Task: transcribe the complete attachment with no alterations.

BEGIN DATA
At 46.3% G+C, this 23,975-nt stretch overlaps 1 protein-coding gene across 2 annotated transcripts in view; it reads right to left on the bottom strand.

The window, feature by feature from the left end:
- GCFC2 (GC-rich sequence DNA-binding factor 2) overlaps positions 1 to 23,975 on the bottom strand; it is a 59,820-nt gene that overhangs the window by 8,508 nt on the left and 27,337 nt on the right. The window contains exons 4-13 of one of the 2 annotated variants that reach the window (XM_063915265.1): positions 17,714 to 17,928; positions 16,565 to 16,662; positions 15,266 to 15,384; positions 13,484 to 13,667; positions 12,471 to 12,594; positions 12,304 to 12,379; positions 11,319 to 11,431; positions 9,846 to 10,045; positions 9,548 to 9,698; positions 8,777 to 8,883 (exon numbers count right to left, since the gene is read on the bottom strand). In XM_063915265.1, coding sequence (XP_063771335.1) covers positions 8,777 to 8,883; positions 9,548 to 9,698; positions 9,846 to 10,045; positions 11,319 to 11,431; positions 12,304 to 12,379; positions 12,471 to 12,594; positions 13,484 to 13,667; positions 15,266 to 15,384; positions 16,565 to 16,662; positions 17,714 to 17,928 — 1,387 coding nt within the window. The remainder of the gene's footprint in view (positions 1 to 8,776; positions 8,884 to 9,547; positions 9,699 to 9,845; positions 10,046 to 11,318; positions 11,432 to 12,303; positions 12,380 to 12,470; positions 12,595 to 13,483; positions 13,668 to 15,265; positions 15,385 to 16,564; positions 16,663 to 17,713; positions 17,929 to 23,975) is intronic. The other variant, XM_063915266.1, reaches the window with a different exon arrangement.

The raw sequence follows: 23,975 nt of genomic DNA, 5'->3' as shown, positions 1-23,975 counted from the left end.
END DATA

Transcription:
At 46.3% G+C, this 23,975-nt stretch overlaps 1 protein-coding gene across 2 annotated transcripts in view; it reads right to left on the bottom strand.

The window, feature by feature from the left end:
- GCFC2 (GC-rich sequence DNA-binding factor 2) overlaps positions 1 to 23,975 on the bottom strand; it is a 59,820-nt gene that overhangs the window by 8,508 nt on the left and 27,337 nt on the right. The window contains exons 4-13 of one of the 2 annotated variants that reach the window (XM_063915265.1): positions 17,714 to 17,928; positions 16,565 to 16,662; positions 15,266 to 15,384; positions 13,484 to 13,667; positions 12,471 to 12,594; positions 12,304 to 12,379; positions 11,319 to 11,431; positions 9,846 to 10,045; positions 9,548 to 9,698; positions 8,777 to 8,883 (exon numbers count right to left, since the gene is read on the bottom strand). In XM_063915265.1, coding sequence (XP_063771335.1) covers positions 8,777 to 8,883; positions 9,548 to 9,698; positions 9,846 to 10,045; positions 11,319 to 11,431; positions 12,304 to 12,379; positions 12,471 to 12,594; positions 13,484 to 13,667; positions 15,266 to 15,384; positions 16,565 to 16,662; positions 17,714 to 17,928 — 1,387 coding nt within the window. The remainder of the gene's footprint in view (positions 1 to 8,776; positions 8,884 to 9,547; positions 9,699 to 9,845; positions 10,046 to 11,318; positions 11,432 to 12,303; positions 12,380 to 12,470; positions 12,595 to 13,483; positions 13,668 to 15,265; positions 15,385 to 16,564; positions 16,663 to 17,713; positions 17,929 to 23,975) is intronic. The other variant, XM_063915266.1, reaches the window with a different exon arrangement.

The raw sequence follows: 23,975 nt of genomic DNA, 5'->3' as shown, positions 1-23,975 counted from the left end.